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The Man in the Mirror

Some questions Senator Chuck Schumer should ask himself about the DSCC's invasions of privacy.

12:00 AM, Sep 28, 2005 • By EDWARD MORRISSEY
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SENATOR CHUCK SCHUMER had just finished his last sputtering of outrage at the nomination of John Roberts to the Supreme Court when news broke that the Democratic Senatorial Campaign Committee, which he chairs, had a small problem. Newsday and the New York Post both reported that the DSCC was in illegal possession of the credit report for Maryland's Republican Lieutenant Governor Michael Steele. Two of Schumer's staffers, Katie Barge and Lauren Weiner, used Steele's Social Security number to fraudulently get his credit history.

The DSCC expects Steele to run for the Senate seat which Democrat Paul Sarbanes will vacate with his retirement next year. Nothing frightens Democrats more than a conservative African-American and Steele demonstrated in his appearance at the 2004 GOP convention that he has charisma, warmth, and a sharp sense of policy.

Making this even more scandalous, it turns out that the DSCC had known about Barge and Weiner's pilfering for over two months, having placed both on a paid suspension since early July, according to the Post. And yet no one gave any indication that the DSCC notified Michael Steele about the invasion of his privacy until this week. Given that federal statutes make the acquisition, distribution, acceptance, and even reading of this data without specific written authorization a federal crime, the theft should have resulted in no small amount of media attention.

The Washington Post did run an editorial scolding Schumer and the Democrats--but then promptly watered it down with a sniff about how everybody does it and a call for both sides to clean up their act. The Washington Times provided some coverage that confirmed that Steele wanted the staffers prosecuted. The New York Times has not yet covered the story at all. The rest of the national media, caught up in coverage of dueling hurricane catastrophes, has written and broadcast almost nothing else.

SO WHAT WOULD IT TAKE to get the media interested? As we saw with the Roberts nomination, nothing gets journalists primed for coverage like a juicy, no-holds barred . . . Congressional hearing. After all, for the Roberts nomination, it held the media's attention for weeks even before the first gavel fell on the Judiciary Committee.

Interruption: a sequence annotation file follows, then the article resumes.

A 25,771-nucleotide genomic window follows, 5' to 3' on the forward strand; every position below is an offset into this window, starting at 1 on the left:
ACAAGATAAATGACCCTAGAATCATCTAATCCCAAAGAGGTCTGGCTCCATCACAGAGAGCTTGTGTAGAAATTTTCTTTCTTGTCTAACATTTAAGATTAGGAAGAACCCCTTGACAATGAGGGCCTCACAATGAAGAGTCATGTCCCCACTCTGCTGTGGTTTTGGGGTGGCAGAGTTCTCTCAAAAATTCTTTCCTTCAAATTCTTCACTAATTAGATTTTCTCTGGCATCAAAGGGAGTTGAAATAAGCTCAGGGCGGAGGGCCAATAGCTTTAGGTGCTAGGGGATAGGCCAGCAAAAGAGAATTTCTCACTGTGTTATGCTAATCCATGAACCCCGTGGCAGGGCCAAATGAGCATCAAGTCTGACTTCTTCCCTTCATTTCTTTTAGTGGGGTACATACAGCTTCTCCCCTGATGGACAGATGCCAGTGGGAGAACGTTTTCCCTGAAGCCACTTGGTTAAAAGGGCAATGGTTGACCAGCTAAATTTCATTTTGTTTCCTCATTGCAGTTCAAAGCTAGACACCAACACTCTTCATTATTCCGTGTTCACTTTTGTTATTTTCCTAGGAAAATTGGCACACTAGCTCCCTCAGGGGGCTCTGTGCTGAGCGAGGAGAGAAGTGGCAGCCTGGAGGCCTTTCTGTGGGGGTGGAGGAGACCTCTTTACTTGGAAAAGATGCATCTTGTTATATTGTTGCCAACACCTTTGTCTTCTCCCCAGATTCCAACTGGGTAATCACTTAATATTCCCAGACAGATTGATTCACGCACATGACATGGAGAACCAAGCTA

Where would we find experts on data privacy in Congress to hold this hearing? For starters, we would need senators and congressmen like--well, like Chuck Schumer. Schumer, after all, co-authored and sponsored the Schumer-Nelson ID Theft Prevention Bill, introduced in April of this year to discourage the kind of actions that Barge and Weiner took on Schumer's behalf. At the time, Schumer himself said the following, a prescient warning about how someone's personal information could be abused:

[O]ur comprehensive measure focuses on making sure that your personal information isn't surfing the Internet without your permission and that companies handling your Social Security number and other sensitive information should come under the watchful eye of the Federal Trade Commission immediately.

Who knew that within weeks of uttering this statement, his staff at the DSCC would have provided such a compelling example of the problem? Once again, Senator Chuck Schumer was ahead of the curve.

On March 15, after the credit authorization company Choicepoint revealed that it had inadvertently sold hundreds of thousands of identity profiles to scamsters, the Senate Banking Committee called Choicepoint VP Don McGuffey to testify about how the debacle occurred. Schumer peppered the hapless McGuffey with tough questions about the internal practices of Choicepoint--questions that could apply equally to Schumer's direction of the DSCC.

If the March 15 Schumer had the opportunity to interrogate the September 28 Schumer about what Hugh Hewitt has dubbed Chuckaquiddick, he might re-use these same questions and criticisms he lobbed at McGuffy: